Wetlands

Why Protect Wetlands? Benefits and Diversity.....

Wetland Functions and Values

The physical, chemical, and biological properties of the Commonwealth’s wetlands work in concert to perform “wetland functions.” Wetland functions may include: storage of water, ground water recharge, sediment trapping, transformation of nutrients, and wildlife habitat. Wetlands are some of the most productive habitats on earth, providing nursery grounds for shellfish, fish and other vertebrate wildlife.

Links to learn more about Wetland Functions and Values

The benefits society derives from wetlands functions are often referred to as wetland values. Some widely applicable wetland values include: flood attenuation, water purification, and wildlife habitat. When wetlands store water along a larger water body, they often serve to attenuate periodic flood waters. The process of storing water also slows water to trap sediment and pollutants caused by over land or upstream water flow. As wildlife habitat, wetlands provide hunting and fishing opportunities. 

Virginia Wetland Diversity, Virginia Landscape Diversity

An exceptional diversity of wetlands is found across the Virginia landscape.  Swamps, tidal marshes, wet meadows, bogs, pocosins and sinkhole wetlands are some of the many types of wetlands found here. The Commonwealth has five physiographic regions each with specific elevation, geologic, and hydrologic influences.  Extending from the eastern coast to the western state-line, and exhibiting increasing elevation, Virginia’s physiographic regions are the Coastal Plan, Piedmont, Blue Ridge Mountains, Valley and Ridge, and Appalachian Plateau. In the Coastal Plain, wetlands are predominantly tidal marshes and tidal forests. In the Piedmont region, isolated or stream-side freshwater forests are the dominant wetland type. In the Blue Ridge Mountains, Valley and Ridge, and Appalachian Plateau; most wetland forests or marshes are associated with streams.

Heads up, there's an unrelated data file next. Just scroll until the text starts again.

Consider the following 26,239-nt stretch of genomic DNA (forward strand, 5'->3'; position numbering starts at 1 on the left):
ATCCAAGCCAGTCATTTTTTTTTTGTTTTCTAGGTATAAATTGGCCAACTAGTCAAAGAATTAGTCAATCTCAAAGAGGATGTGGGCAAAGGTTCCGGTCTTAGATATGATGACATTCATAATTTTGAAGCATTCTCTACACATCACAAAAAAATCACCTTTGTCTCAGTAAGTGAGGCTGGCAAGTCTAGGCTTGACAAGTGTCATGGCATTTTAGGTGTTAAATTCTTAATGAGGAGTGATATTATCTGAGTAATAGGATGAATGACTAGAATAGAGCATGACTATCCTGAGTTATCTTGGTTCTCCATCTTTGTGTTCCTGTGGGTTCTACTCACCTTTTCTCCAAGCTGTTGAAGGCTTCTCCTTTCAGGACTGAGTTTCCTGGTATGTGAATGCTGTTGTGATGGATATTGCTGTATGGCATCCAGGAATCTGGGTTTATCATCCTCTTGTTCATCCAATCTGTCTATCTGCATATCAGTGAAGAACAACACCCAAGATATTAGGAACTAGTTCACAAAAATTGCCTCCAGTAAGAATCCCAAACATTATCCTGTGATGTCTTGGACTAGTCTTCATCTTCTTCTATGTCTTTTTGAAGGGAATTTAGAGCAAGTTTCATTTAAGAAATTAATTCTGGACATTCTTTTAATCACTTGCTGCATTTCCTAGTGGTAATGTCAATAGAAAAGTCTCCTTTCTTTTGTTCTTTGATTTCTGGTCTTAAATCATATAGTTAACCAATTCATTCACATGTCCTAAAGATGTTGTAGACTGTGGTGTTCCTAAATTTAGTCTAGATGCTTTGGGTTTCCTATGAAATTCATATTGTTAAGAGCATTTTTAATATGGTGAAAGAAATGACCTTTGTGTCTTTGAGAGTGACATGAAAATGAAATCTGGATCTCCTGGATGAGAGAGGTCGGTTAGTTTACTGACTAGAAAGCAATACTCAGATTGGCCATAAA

Virginia’s landscape also is commonly categorized by seven ecoregions.  According to the U.S. EPA, “Ecoregions reflect areas of general similarity in ecosystems and in the type, quality, and quantity of environmental resources, they are designed to serve as a spatial framework for the research, assessment, management, and monitoring of ecosystems and ecosystem components” (Woods et al. 2003). The seven ecoregions in Virginia include: Piedmont, Middle Atlantic Coastal Plan, Northern Piedmont, Southeastern Plains, Blue Ridge, Ridge and Valley, and Central Appalachian. Each ecoregion contains a characteristic, geographically distinct assemblage of natural communities and species. The biodiversity of flora, fauna, and ecosystems that characterize an ecoregion tend to be distinct from that of other ecoregions. 

  

Lesser Known Wetlands of Virginia

 

Sinkhole or Karst Depressional Wetlands. In Virginia, the karst, or swiss cheese topography of eastern Augusta, Rockingham, and Page counties in the central Shenandoah Valley exhibit ancient sinkhole wetlands. Sinkhole wetlands are a type of Montane Depression Wetland.  Because they are largely impermeable, many sinkhole wetlands store rainwater long into the drier seasons.  Karst regions contain caves and other openings formed from the dissolution of rock such as limestone. They provide unique wildlife habitat and are often linked to aquifers capable of holding large volumes of groundwater.

 

Vernal Pools. As the name suggests vernal pools are areas that are accumulate water during the spring months. They provide safe breeding habitats for frogs and salamanders. Because they become completely dry in the fall, they lack predators such as fish and bullfrogs. During drier seasons, vernal pools may be difficult to identify as a wetlands making them very vulnerable to development. Vernal pools are found throughout the state in forests and meadows.  Coastal Plain Depression Wetlands are one type of vernal pool described by the The Natural Communities of Virginia.

Pocosins. Found in the southeastern coastal plain, pocosins typically sit on hillside plateaus and accumulate acidic peat like northern bogs. Pocosins experience occasional fires and therefore exhibit a diversity of shrubby evergreens. Like so many wetlands in the Coastal Plain, pocosins serve as important migratory and over-wintering habitat for birds. Pond Pine Woodlands and Pocosins, and Streamhead Pocosins are differentiated in The Natural Communities of Virginia.

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Virginia Department of
Environmental Quality
P.O. Box 1105
Richmond, VA 23218
(804) 698-4000


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